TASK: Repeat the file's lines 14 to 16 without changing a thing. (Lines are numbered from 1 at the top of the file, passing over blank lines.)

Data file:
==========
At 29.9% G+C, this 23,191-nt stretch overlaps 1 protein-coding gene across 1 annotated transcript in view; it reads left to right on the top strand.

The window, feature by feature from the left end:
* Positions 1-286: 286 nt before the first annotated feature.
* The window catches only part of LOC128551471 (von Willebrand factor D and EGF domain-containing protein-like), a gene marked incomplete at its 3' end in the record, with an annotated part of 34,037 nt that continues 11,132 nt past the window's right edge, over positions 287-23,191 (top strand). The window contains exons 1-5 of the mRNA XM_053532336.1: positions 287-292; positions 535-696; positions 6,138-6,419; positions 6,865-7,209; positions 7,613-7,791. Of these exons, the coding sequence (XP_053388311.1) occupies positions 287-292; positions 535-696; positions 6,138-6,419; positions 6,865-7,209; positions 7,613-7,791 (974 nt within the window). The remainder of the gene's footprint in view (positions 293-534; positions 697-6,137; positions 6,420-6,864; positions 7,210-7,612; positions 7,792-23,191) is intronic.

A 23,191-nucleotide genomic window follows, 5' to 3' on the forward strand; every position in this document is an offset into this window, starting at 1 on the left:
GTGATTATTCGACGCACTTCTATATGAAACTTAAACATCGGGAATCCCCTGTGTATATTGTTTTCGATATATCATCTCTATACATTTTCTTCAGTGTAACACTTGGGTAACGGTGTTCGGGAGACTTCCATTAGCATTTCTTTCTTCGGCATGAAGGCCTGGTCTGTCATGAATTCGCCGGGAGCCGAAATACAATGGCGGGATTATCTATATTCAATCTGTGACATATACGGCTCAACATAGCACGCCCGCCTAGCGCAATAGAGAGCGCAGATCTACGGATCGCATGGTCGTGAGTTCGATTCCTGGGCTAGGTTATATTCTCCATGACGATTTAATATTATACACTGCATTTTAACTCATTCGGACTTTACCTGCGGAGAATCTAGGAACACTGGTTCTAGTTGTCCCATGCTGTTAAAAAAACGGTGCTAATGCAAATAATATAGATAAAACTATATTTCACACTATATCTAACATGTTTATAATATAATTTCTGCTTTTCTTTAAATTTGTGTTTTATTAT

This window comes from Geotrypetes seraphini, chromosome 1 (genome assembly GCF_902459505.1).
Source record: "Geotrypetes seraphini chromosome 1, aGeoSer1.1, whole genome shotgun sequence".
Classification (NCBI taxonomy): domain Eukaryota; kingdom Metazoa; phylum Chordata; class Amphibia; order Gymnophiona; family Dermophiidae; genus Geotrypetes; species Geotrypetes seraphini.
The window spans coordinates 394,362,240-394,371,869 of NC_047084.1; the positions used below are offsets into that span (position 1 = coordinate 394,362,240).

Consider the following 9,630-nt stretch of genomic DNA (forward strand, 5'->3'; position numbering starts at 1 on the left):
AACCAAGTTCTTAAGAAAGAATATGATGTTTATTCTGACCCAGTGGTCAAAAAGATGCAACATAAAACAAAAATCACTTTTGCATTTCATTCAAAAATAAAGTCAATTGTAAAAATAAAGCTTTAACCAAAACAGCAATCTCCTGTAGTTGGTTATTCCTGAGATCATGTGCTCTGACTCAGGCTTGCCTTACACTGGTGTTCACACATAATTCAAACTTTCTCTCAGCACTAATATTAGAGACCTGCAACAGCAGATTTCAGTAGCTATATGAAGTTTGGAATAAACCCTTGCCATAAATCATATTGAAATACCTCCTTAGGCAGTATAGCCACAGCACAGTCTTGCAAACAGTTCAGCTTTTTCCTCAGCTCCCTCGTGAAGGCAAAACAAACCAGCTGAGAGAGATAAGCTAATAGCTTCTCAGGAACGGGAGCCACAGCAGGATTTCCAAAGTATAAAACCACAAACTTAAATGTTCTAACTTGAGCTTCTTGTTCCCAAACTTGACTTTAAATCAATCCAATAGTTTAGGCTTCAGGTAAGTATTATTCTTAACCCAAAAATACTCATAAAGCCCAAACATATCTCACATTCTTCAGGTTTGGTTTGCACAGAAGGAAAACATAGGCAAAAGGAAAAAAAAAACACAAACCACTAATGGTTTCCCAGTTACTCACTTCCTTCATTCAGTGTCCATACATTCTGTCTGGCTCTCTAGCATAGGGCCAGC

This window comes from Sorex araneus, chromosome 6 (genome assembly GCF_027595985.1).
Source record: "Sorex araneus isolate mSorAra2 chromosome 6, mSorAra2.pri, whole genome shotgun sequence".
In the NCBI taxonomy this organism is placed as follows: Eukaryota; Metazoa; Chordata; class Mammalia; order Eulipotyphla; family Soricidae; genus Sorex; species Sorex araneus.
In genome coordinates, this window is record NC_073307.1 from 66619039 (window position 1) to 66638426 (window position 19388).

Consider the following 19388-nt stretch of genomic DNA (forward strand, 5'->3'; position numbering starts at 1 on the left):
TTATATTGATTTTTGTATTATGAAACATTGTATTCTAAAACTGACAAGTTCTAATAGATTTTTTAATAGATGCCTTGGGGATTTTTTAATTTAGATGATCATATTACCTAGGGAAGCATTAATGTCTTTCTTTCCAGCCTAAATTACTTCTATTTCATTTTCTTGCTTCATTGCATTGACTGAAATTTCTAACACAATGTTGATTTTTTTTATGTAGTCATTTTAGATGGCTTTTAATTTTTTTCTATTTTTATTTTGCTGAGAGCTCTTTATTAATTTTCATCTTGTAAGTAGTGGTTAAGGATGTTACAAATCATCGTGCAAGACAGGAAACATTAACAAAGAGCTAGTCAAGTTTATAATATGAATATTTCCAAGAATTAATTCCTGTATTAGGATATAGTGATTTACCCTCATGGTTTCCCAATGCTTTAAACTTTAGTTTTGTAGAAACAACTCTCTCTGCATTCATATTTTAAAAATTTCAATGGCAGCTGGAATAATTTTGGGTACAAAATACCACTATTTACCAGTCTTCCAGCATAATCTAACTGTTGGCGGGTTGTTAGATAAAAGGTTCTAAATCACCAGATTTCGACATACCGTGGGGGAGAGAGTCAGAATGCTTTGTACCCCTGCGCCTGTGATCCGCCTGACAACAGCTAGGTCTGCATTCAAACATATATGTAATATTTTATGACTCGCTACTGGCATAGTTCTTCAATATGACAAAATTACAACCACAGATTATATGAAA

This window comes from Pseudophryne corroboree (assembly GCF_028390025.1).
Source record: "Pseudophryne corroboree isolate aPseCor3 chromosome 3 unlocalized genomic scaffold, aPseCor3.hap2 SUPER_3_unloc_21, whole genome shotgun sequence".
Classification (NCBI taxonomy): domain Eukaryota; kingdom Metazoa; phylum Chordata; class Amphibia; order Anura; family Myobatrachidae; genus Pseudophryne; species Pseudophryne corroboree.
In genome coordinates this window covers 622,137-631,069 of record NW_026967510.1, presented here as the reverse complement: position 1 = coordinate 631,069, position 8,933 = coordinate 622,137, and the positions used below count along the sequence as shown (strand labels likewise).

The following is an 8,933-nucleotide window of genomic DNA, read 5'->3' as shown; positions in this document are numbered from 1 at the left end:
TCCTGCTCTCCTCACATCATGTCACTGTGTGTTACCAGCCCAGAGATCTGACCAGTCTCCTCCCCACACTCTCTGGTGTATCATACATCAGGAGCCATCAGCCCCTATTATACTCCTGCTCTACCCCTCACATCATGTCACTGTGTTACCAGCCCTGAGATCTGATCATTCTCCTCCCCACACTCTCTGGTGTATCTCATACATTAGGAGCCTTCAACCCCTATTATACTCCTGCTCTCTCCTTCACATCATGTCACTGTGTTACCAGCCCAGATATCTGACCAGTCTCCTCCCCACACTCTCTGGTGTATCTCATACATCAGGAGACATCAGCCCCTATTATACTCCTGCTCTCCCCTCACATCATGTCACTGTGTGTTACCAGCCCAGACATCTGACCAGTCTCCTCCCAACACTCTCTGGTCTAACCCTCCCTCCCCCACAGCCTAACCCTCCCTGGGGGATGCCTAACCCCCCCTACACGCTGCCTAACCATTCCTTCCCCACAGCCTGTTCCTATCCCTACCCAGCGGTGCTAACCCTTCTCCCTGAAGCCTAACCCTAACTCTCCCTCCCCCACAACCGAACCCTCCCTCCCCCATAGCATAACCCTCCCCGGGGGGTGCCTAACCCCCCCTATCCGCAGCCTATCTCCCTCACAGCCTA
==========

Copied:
Source record: "Sorex araneus isolate mSorAra2 chromosome 6, mSorAra2.pri, whole genome shotgun sequence".
In the NCBI taxonomy this organism is placed as follows: Eukaryota; Metazoa; Chordata; class Mammalia; order Eulipotyphla; family Soricidae; genus Sorex; species Sorex araneus.
In genome coordinates, this window is record NC_073307.1 from 66619039 (window position 1) to 66638426 (window position 19388).